Dissertation on the Turning Point for Relatives of Stroke Victims

Virtually everyone has a relative or knows someone who has been the victim of a stroke. About 35000 people in Sweden experience it yearly, but that figure might as well be twice as big, it all depends on who counts as a relative. Being the relative of someone who has suffered a stroke is chaotic, a lot changes in a short period of time, but within a month there is a turning point says Catharina Wallengren Gustafsson. And it is this turning point that nurses need to learn to identify, in order to be able to provide the best support in the new and unusual situation in life.

“That is when the receiver is open to information and ready to adjust life to the new conditions,” she explains.

Catharina Wallengren Gustafsson speaks of the importance of support for the relative, helping him/her find a balance between freedom and responsibility, between individual life and care for the stroke victim. These may appear to be obvious things, but that is not always the case.

 “Waste of Resources to Provide Support for Relatives Who Don’t Want It or Aren’t Receptive”

Catharina Wallengren Gustafsson is experienced in geriatrics, ie care for the elderly, and rehabilitation. She has experience of contacts with stroke victim and their relatives herself.

“It is always tough to meet the family. Several times I have considered what to say and as a nurse I did what I though best, from my perspective,” she remembers.

It was the discontentment among the relatives that pushed Catharina Wallengren Gustafsson into further research on the subject.

“There is plenty of educational support for relatives, but there is also a tendency to educate and lecture based on personal experience, meaning one-way communication from a doctor, nurse or physical therapist,” she explains and adds: ”It is time for a new approach.”

New Educational Approach

Catharina Wallengren Gustafsson speaks of a new educational approach and asks for a dialogue with the relatives and a mutual exchange. The relative gets to take part in the training, which aims at changing approach and shape it into a dialogue, where you meet the patients and their relatives. Catharina Wallengren Gustafsson also says that her approach to relatives of stroke victims is not traditional. Through personal experience she says that relatives are those who are felt by the victim to be close when the stroke occurs.

“It doesn’t have to be an actual blood relative, which is why it is important to ask the person who is pointed out if he or she is able to be a relative and provide support.”

The Right Support at the Right Time

In the study, her starting point has been to review the situation of the relatives from a learning perspective.

“The aren’t that helpless,” she concludes.

In the first part of the thesis she shows how the nurse can train to identify the turning point, a point in time where the relatives actively search for someone to talk to. That is when they are receptive to information and support.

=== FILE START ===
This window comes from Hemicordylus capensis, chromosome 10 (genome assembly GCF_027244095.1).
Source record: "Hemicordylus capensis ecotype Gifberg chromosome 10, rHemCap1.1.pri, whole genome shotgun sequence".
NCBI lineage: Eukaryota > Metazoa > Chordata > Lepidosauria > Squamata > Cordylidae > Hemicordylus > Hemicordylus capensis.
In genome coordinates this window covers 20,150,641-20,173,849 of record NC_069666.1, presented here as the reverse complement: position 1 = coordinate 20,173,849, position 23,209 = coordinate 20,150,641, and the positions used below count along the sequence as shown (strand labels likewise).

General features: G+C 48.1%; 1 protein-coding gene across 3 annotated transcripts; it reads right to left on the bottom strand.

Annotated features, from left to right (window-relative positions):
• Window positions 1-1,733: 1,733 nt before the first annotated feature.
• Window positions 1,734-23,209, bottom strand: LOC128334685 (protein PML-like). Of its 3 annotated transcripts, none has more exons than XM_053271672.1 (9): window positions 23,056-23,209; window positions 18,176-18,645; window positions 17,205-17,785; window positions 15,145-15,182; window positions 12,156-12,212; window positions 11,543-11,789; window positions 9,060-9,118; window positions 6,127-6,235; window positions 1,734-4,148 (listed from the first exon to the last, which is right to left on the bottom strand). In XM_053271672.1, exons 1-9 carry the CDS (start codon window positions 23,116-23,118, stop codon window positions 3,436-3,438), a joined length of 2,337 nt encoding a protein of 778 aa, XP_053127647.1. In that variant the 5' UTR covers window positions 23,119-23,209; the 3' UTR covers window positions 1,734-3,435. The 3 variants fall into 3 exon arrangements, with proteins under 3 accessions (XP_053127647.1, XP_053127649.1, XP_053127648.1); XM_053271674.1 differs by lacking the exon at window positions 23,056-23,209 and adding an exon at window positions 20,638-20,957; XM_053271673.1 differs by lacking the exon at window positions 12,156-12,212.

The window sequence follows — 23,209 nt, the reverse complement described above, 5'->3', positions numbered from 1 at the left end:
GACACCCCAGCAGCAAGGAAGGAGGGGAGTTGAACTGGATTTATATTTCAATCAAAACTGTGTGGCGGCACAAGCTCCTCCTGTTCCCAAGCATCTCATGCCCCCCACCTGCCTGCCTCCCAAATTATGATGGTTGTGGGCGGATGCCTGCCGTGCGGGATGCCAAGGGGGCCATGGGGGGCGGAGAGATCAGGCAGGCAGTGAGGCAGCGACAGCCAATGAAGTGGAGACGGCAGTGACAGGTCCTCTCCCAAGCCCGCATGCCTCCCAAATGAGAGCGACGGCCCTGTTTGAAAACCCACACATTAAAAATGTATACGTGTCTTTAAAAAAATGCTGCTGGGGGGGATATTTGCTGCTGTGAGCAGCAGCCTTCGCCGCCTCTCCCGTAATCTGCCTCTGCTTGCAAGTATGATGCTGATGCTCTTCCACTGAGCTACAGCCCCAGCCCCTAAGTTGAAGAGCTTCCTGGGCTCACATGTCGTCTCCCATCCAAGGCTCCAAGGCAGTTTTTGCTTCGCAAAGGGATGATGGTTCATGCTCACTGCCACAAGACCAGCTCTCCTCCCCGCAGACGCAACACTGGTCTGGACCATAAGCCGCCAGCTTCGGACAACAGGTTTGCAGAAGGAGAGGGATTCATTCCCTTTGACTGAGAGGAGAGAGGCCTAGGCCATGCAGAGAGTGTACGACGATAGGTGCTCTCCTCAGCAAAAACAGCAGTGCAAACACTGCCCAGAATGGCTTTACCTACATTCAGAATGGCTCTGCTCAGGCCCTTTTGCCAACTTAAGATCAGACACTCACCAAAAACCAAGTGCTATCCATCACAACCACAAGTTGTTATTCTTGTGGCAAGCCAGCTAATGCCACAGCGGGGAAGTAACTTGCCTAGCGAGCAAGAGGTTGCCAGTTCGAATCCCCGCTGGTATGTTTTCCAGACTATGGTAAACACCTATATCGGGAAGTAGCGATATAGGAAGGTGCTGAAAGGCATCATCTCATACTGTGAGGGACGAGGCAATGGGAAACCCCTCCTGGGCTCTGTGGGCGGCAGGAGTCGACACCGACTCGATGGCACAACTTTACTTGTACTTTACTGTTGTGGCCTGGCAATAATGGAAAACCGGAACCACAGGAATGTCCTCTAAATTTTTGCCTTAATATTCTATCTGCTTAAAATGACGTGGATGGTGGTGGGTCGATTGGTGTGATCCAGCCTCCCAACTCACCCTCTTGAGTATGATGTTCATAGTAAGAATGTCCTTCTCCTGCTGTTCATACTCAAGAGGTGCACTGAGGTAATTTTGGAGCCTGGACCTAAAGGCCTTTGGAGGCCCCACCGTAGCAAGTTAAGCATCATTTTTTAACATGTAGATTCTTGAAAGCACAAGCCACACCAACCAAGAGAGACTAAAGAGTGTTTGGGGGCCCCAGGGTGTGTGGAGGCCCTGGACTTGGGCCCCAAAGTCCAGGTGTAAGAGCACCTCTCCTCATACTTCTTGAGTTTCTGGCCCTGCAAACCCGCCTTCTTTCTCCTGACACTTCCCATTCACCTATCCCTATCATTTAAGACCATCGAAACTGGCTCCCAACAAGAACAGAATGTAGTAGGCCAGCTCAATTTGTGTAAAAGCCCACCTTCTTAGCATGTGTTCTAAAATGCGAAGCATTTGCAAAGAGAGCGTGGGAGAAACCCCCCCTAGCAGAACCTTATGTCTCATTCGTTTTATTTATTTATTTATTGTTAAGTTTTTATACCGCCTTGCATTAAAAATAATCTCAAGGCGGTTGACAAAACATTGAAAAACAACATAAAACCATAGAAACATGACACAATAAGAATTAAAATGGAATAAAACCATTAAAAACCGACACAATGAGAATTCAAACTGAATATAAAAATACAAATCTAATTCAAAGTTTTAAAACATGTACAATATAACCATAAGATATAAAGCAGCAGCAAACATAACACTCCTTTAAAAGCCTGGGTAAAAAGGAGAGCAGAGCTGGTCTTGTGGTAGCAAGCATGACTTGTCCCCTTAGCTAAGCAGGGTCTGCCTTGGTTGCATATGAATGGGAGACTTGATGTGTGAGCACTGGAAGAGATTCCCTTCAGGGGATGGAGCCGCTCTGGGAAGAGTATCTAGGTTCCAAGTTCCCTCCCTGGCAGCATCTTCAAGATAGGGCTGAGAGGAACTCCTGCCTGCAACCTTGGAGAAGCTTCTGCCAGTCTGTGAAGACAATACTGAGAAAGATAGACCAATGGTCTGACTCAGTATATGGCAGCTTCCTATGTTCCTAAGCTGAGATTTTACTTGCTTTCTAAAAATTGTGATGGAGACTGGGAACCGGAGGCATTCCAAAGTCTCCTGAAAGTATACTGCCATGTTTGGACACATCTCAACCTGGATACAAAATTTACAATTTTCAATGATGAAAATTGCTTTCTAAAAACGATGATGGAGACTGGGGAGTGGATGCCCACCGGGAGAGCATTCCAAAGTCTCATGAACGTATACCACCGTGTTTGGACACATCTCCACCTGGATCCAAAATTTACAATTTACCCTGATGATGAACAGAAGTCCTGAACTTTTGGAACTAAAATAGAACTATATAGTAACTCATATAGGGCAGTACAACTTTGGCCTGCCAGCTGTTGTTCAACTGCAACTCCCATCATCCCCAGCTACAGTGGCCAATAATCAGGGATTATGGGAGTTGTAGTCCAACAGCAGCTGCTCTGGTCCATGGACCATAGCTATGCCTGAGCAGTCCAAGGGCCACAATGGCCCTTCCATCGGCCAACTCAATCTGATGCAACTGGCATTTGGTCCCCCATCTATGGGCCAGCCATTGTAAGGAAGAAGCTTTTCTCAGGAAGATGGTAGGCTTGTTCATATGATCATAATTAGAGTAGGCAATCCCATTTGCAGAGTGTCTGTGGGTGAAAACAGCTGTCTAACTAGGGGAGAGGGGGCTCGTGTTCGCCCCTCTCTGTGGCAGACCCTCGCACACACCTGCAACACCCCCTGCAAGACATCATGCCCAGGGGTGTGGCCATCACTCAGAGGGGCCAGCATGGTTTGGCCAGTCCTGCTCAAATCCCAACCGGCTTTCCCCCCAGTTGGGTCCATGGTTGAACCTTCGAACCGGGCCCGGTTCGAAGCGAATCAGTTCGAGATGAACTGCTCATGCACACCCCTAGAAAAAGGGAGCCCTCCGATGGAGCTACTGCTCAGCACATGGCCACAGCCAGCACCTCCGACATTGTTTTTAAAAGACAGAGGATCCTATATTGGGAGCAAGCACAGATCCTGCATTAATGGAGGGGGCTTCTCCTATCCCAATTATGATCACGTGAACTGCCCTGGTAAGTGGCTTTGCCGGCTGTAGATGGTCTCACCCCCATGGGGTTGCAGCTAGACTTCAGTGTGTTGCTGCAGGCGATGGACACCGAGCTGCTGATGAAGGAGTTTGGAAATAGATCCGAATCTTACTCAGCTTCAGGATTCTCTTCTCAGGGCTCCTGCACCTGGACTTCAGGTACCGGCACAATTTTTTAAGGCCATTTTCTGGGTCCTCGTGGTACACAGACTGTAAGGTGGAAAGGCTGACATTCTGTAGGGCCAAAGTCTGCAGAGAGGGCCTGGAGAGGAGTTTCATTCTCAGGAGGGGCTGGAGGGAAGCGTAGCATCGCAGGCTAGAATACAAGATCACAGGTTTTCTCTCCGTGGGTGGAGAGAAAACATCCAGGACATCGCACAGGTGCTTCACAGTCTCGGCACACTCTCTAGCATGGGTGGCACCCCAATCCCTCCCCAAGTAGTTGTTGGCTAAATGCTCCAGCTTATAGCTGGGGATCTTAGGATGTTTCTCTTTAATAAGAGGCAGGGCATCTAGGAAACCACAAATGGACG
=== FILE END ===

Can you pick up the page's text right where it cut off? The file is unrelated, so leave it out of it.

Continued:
Catharina Wallengren Gustafsson has interviewed 16 relatives during the first critical period, ie one week from the stroke and a few weeks on. She thereafter interviewed nine of them six months later.

“The results vary depending on the subject’s relation to the victim. There is a difference between being married, being a daughter or being a neighbour. A wife faces a tougher time for example, if the husband was the one who drove, paid the bills, did the gardening, or vice versa. But from the learning perspective that I have examined, everybody’s receptive to becoming a source of support, and shows that willingness.”

National Information Center

In the other part of the dissertation, she has reviewed the written material offered at stroke units, aimed at relatives. Her inventory review shows that most of the material is readable, but the contents are rarely aimed at the relative. She also points to the fact that it is often undated and that the author is seldom known.

“The written material is focused on the physical condition, never on how it is to live with a stroke victim.”

In her dissertation, Catharina Wallengren Gustafsson provides a simple solution to the problem of improving information management.

“A national electronic information center is what’s missing. A place to store and easily update the information material.”

That means an equal material, where it is easy to access the information that each relative is interested in, that fits his or her unique needs.

“If we leave it to the relatives, we need to provide them with the right support. It’s not just a matter of our obligation, but a matter of the relative’s rights,” concludes Catharina Wallengren Gustafsson.

Title of Dissertation: They Can, They Want To and They Can Spare the Energy, But…
Opponent: Senior Lecturer Birgitta Andershed
Time and Place for Defence of Thesis: Friday the 5th of June at 10am.